Will Adamsdale: Borders (4 stars)

This article is from 2014

Will Adamsdale: Borders

A thematically cohesive, cleverly scripted and all-round charming Edinburgh Festival Fringe show

The Fringe programme is littered with self-indulgent, whiney, middle-class, white-boy comedians explaining, self-deprecatingly, their ineptitude. Will Adamsdale happily cops to this label and on the surface he offers a similar product: a shambling, self-apologetic hour in which he mocks his own shortcomings. He even trots out the trope in which he presents a show about failing to write a show while paradoxically having a litany of planned props and sound cues. It takes more skill to pull off something that purports to be shambolic and haphazard. Luckily for Adamsdale, he has plenty.

After winning the Perrier in 2004, he largely disappeared from the comedy spotlight. His activities during the interim provide fodder for this show, with his acting work informing both the content and shape of the story. Rather than a series of loosely connected anecdotes, what emerges is a tightly constructed and scripted narrative with clear theatrical inspiration.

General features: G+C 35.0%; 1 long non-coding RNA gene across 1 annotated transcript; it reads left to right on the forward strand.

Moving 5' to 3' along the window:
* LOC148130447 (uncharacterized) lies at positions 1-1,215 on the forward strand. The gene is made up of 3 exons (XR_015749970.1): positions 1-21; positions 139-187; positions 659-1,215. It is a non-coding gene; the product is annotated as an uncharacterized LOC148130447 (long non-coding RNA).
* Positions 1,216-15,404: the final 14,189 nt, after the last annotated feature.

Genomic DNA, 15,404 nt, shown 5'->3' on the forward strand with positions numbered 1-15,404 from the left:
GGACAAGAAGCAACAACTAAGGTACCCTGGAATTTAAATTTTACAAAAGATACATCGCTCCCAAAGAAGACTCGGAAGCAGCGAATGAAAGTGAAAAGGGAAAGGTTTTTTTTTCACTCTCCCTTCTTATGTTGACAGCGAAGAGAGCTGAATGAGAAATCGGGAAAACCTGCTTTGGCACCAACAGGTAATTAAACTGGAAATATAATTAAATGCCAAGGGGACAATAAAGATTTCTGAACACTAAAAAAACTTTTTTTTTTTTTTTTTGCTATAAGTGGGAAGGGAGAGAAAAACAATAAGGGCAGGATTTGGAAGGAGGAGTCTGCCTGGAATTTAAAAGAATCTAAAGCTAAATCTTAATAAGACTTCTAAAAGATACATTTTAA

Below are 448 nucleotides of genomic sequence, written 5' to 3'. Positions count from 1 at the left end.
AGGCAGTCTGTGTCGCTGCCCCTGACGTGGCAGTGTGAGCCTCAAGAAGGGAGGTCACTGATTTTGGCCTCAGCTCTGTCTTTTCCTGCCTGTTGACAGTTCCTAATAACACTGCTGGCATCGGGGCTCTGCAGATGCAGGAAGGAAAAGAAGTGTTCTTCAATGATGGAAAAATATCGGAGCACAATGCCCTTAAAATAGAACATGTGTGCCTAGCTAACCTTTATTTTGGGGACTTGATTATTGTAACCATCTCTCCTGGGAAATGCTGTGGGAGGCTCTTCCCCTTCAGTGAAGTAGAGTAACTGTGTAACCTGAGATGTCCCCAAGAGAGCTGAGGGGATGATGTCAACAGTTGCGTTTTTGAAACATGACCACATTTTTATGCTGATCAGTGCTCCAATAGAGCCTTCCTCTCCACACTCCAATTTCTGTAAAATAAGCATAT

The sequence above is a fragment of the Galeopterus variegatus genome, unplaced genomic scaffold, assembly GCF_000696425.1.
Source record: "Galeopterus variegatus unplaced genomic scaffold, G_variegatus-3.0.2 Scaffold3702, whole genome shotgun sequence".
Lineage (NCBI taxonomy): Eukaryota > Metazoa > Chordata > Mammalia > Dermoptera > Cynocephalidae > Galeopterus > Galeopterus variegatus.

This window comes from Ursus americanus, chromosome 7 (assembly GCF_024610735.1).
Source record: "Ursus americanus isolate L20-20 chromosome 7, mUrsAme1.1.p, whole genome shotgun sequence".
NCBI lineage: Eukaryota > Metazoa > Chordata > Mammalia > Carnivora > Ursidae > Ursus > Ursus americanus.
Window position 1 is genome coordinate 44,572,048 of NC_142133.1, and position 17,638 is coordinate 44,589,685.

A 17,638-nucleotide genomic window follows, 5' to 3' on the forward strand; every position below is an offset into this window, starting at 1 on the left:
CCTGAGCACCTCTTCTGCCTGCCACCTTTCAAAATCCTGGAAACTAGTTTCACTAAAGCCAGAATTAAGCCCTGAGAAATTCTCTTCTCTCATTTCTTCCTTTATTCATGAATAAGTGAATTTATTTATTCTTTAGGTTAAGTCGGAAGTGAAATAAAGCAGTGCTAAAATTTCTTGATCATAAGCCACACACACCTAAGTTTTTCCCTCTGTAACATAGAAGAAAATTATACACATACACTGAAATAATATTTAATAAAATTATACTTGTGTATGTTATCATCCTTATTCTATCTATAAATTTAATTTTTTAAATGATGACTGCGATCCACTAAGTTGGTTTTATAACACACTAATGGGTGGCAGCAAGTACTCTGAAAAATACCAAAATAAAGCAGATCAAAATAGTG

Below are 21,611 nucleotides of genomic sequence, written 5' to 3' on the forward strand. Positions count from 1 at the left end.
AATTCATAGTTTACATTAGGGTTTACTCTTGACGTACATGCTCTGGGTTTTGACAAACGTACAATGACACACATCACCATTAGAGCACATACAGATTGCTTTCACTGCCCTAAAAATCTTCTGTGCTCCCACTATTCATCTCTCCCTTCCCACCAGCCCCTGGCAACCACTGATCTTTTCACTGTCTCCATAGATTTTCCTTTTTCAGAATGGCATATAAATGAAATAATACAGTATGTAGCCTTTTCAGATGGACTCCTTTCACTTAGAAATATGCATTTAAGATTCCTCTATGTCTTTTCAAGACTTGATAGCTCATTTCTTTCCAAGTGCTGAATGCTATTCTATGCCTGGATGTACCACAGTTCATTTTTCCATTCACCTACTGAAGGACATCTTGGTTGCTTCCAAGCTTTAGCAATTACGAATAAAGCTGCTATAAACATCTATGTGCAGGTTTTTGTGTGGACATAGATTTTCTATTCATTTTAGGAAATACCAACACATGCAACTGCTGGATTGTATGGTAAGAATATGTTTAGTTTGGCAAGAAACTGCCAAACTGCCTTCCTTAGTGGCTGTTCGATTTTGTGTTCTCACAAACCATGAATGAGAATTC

The token theme is borders, which is so expansive a topic as to be almost meaningless, and Adamsdale works inside and outside the lines to produce witty and original musings on this topic. In lesser hands it could have been extremely dull, but his excellent judgement keeps the laugh rate high, the script on point and the humour often deriving from the most unexpected places. Due to the narrative demand for Adamsdale to suffer an existential crisis of some sort, he takes a more whimsical direction as the show progresses, much of it informed by a well-known television bank ad.

A thematically cohesive, cleverly scripted and all-round charming comedic concoction seems like a reasonable expectation for a Fringe show. Working hard to pull it off with apparent ease, Will Adamsdale throws down the gauntlet to all those other self-deprecating narrativists. This is how it’s done; anything less is cheating the audience.

Underbelly Cowgate, 0844 545 8252, until 24 Aug (not 11), 6pm, £11–£12.50 (£10–£11.50).

Will Adamsdale: Borders

  • 4 stars

The Invisible Dot Ltd. This show's about borders. Borders over land, across time, down the side of the piece of paper I'm writing this on… (At least that's the plan at the deadline for this blurb. What lies ahead for my plucky little stagecoach of a show as it crosses this borderline? Who knows? The whole thing could well…